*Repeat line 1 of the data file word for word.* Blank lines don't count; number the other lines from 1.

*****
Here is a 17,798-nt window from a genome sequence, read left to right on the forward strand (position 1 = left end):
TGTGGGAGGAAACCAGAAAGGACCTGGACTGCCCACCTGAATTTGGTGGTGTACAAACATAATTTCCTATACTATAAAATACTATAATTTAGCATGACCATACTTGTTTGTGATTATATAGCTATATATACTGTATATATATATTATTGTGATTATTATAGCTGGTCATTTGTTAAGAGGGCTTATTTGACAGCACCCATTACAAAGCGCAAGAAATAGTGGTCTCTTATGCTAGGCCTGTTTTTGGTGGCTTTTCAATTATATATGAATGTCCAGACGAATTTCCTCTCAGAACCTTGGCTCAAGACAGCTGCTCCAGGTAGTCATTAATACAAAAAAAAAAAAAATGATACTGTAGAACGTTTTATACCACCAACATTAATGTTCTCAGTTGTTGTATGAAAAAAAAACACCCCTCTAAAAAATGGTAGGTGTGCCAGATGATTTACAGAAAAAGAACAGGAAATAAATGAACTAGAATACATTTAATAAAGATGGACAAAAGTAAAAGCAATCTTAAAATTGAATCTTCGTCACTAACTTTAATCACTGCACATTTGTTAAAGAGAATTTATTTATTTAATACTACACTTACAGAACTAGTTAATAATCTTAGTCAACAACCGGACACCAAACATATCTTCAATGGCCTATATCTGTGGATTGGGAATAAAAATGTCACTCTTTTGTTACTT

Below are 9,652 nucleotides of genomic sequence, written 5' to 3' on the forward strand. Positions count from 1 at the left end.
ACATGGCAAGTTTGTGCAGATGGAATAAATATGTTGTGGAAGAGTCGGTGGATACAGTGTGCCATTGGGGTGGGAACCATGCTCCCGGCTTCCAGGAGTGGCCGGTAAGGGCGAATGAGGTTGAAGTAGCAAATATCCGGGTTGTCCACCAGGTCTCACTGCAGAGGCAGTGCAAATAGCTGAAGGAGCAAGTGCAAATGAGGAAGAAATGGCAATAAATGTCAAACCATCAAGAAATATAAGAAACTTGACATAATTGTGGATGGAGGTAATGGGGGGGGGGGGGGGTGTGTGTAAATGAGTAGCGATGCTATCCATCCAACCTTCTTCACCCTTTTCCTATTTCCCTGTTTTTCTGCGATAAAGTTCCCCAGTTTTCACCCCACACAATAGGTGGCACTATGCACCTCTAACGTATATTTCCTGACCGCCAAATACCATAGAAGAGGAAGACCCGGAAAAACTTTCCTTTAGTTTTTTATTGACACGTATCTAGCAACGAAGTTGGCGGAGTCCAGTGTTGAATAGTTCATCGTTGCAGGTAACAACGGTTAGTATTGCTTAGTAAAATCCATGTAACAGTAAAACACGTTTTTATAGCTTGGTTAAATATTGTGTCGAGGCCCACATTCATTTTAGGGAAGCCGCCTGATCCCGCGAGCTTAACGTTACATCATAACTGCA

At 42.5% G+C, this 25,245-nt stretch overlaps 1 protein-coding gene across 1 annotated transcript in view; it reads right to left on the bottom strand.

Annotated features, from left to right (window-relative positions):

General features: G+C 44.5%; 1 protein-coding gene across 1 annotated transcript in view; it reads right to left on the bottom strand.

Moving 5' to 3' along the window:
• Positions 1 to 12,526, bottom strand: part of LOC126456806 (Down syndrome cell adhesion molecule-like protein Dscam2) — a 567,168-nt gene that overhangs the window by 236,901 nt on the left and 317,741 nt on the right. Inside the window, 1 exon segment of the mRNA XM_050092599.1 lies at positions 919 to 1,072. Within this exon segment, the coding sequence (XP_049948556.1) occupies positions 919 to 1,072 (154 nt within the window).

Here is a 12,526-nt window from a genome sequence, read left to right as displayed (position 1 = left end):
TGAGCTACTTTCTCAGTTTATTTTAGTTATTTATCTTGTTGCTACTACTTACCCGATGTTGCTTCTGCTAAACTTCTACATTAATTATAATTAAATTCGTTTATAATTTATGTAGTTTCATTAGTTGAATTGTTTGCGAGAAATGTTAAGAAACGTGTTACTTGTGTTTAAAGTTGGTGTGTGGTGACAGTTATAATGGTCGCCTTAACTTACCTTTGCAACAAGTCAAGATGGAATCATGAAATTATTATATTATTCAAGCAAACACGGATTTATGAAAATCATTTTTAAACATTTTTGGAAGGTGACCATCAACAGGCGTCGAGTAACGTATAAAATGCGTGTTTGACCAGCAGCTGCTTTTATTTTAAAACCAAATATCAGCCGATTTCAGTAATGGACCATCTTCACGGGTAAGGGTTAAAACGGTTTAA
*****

Here is a 17,798-nt window from a genome sequence, read left to right on the forward strand (position 1 = left end):